Friday, October 28, 2011

Blessed John XXIII

Angelo Roncalli was elected pope on 28 October 1958.

Archival video has been unearthed showing in two parts his election and some activities in his first days as pope.
[The subtitles are literal translations, but they do the job.]

Thursday, October 27, 2011

Young Universities and a Long Council

In the West the university is a relatively recent phenomenon. In Europe universities began to emerge in the 13th Century. Early they had faculties of theology, which trained a new, professional class—theologians. Jesuit John W. O’Malley noted in an America Magazine podcast that the first professional differed from their
earlier counterparts, who trained themselves. In the 13th Century the distinction was between training and office, usually ordination.

The Council of Trent was held in the mid-16th Century. Fr. OMalley suggests in the podcast that the relationship between theologians and pastors then carries a lesson for the Church today.
Wiki-image of a session of the Council of Trent is in the public domain.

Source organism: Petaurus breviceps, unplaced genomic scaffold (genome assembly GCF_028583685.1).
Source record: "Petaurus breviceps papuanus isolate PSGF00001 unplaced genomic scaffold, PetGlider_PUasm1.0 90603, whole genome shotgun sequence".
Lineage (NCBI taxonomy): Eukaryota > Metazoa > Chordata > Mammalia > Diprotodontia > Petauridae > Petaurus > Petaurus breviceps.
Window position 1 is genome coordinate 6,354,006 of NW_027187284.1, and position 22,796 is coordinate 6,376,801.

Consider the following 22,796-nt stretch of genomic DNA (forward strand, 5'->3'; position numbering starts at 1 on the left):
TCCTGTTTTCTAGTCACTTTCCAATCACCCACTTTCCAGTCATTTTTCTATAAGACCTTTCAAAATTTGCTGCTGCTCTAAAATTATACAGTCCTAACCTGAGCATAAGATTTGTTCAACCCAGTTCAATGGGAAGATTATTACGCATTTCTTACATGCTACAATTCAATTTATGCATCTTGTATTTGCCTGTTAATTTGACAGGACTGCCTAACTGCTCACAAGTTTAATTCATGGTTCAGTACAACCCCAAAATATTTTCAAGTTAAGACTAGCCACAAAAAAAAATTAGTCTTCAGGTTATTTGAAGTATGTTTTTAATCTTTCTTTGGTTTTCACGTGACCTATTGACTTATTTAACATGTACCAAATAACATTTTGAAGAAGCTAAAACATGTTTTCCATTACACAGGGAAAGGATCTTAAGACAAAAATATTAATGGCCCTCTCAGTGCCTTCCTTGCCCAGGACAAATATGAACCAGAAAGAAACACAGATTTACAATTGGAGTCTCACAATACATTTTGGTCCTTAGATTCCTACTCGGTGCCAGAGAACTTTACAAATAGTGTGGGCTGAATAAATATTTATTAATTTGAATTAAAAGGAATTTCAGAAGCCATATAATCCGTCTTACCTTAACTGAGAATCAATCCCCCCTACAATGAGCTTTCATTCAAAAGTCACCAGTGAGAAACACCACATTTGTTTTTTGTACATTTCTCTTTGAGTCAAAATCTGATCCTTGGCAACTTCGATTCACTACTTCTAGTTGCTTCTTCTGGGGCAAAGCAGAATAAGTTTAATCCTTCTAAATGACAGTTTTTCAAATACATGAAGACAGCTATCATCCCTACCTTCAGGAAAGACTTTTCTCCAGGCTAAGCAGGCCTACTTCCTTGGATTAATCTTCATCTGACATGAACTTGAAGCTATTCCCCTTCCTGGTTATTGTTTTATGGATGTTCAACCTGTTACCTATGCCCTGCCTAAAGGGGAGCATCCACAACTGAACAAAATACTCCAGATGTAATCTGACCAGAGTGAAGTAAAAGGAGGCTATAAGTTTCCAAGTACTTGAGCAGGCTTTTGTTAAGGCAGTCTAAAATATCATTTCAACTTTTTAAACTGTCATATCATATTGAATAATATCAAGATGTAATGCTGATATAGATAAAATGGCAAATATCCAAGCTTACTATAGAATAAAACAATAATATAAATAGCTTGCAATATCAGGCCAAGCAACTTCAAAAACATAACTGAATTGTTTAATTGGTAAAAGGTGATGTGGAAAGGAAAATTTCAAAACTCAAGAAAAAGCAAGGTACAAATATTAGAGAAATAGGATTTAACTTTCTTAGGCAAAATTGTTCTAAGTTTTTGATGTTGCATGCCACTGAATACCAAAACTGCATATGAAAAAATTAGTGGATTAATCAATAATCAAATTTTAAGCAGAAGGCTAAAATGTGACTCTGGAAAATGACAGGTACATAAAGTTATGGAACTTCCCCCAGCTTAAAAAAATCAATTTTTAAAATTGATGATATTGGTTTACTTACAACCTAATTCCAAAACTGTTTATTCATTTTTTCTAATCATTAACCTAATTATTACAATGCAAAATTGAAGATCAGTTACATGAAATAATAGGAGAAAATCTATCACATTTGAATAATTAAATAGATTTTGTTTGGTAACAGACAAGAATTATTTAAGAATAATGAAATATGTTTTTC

Wednesday, October 26, 2011

Presidential Dilemma

While it is good news for people of the United States, especially military families, President Obama’s earlier announcement that U.S. troops serving in Iraq “will be home for Christmas”
was not the result of a simple decision. Max Fisher, an associate editor at The Atlantic, noted that the president weighed “long-term diplomatic interests [and] short-term security interests.”
The sub-headline of the article is revealing: “The U.S. decision to honor Iraq’s barely functional political process, even when it doesn’t make the smartest choice, might be the best thing for both countries.” Read Mr. Fisher’s insightful—the U.S. has made a concerted effort to treat Iraq as an ally rather than as a subservient client state”—clear and balanced appraisal.
Wiki-image of Armed Forces in Iraq is in the public domain.

Tuesday, October 25, 2011

Graphemes in Disneyland

With one of its doodles Google paid homage to Mary Blair, one of Walt Disney's visual artists. CSM correspondent Eoin O'Carroll recalled that Ms. Blair's "style wasn't limited to one sense; her colors also sang." Was her creativity shared by many synesthetes?

Learn about their condition, called synesthesia, and enjoy a video of a clip from a the 1944 animated film "The Three Caballeros," supervised by Ms. Blair, in the CSM Innovation post.

Monday, October 24, 2011

Noon, Rome Time

At Noon in Rome a new document debuted, a note addressing global financial reform.